Some of you may wonder why I seem to be so philosophical and emotional about the loss of a dog. After all, dogs are not people. They really can't love back the way people do. Their brains don't work that way, science tells us. They are all about the pack and they will forget the weak in a heartbeat in order to survive. So says Science. And then, there's Canucu.
Canucu was born into a pack on the beaches of Aruba. Sounds like an ideal life for a dog, but dogs are looked upon as a nuisance, at best, and as vermin in Aruba, where hotel workers are instructed to make sure the dogs do not bother the tourists and that they absolutely don't come around looking for food. This explains Nookie's lifelong fear of brooms, I guess.
He was discovered by a friend and co-worker of mine, Louise Lock, an attorney working for Peter Angelos's law firm in Baltimore in the 1990s. My grandmother had just passed away and I was living alone in an apartment near Towson. About six months earlier, Louse and her husband, John, had travelled to Aruba on vacation. That is when they met Nookie.
He was thin, weak, and sickly. He had no fur. No energy. And yet, the other dogs in the pack would bring Nookie food. That's right, they brought the sick dog food. And Nookie's disposition was so gentle and sweet, that Louise and John fell in love with him.
After unsuccessfully attempting to get a taxi driver to take them to a veterinary hospital with Nookie in the car, they found out from a hotel worker that there was a young, renegade vet who would come out to the beach to see Nookie. That vet came out, took him back to the hospital and nursed him back to health. Six months later, Nookie had fur and a clean bill of health and was ready to fly to the U.S. where Louise would meet him. She began circulating pictures of Nookie to anyone who might want to adopt him. I tried to get my mom to take him, but she said no way. She already had a dog and the cats Id brought into her home without permission.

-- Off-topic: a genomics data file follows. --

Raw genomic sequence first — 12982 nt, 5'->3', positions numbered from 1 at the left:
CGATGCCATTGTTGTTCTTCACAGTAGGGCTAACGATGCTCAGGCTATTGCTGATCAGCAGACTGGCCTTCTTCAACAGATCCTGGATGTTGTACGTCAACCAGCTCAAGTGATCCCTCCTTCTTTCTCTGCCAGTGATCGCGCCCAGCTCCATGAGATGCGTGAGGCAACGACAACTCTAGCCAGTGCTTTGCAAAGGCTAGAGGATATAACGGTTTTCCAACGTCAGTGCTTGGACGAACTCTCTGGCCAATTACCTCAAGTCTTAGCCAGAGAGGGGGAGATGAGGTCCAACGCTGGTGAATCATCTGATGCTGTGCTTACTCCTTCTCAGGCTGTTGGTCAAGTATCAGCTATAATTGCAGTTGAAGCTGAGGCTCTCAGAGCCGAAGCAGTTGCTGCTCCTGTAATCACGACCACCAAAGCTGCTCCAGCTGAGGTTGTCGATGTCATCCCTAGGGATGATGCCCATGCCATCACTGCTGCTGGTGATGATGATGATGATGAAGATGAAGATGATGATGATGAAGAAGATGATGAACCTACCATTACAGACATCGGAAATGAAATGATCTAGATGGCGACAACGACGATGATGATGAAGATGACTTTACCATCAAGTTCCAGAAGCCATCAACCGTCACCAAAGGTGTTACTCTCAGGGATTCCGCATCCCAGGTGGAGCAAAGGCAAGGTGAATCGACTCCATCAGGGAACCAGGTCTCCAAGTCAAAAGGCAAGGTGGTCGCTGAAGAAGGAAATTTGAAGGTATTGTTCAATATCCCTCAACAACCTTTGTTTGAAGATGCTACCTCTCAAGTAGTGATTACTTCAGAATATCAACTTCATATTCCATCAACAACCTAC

Weeks went by and Nookie lived at the vet, happy just to be alive, but needing a home. I agreed to "visit" him and then to "take him home for a two week trial". The vet estimated him to be four years of age. I dont know how anyone would have been able to resist this dog. His eyes showed his soul was not new. He had a warmth and peacefulness about him that was unmistakable. And everywhere we went together, which was everywhere, people fell in love with him and his gorgeous, shiny coat.
Nookie knew I was pregnant with Ian before I did. He was stuck at my side for ten weeks before I found out I was carrying a new life. I wondered if he was sick. He probably wondered why I was surprised he was being so protective of me. Nookie followed me to Pittsburgh, then New York, then "retired" to my parents' home when his age started showing. He lived to be nineteen years old. Yes, nineteen.
Nookie had some really bad dental problems as a result of his early years of malnutrition and disease. He was the only dog the tech at his vet knew who didnt require anesthesia for intensive and sometimes painful teeth cleaning. He was just that gentle and calm. I could go on and on about Nookie's gentle spirit, but it would not come close to doing him justice.
So, at nineteen, unable to see, with two back legs that no longer worked and arthritis pain, Nookie left us on Monday, May 1st. We gathered around him and petted and loved him the way we did all his life, and I made sure that the last thing he heard on this plane was "You're a good, good boy, Nookie. I love you."
He was a good, good boy. The best boy, in my opinion. And I will always love him.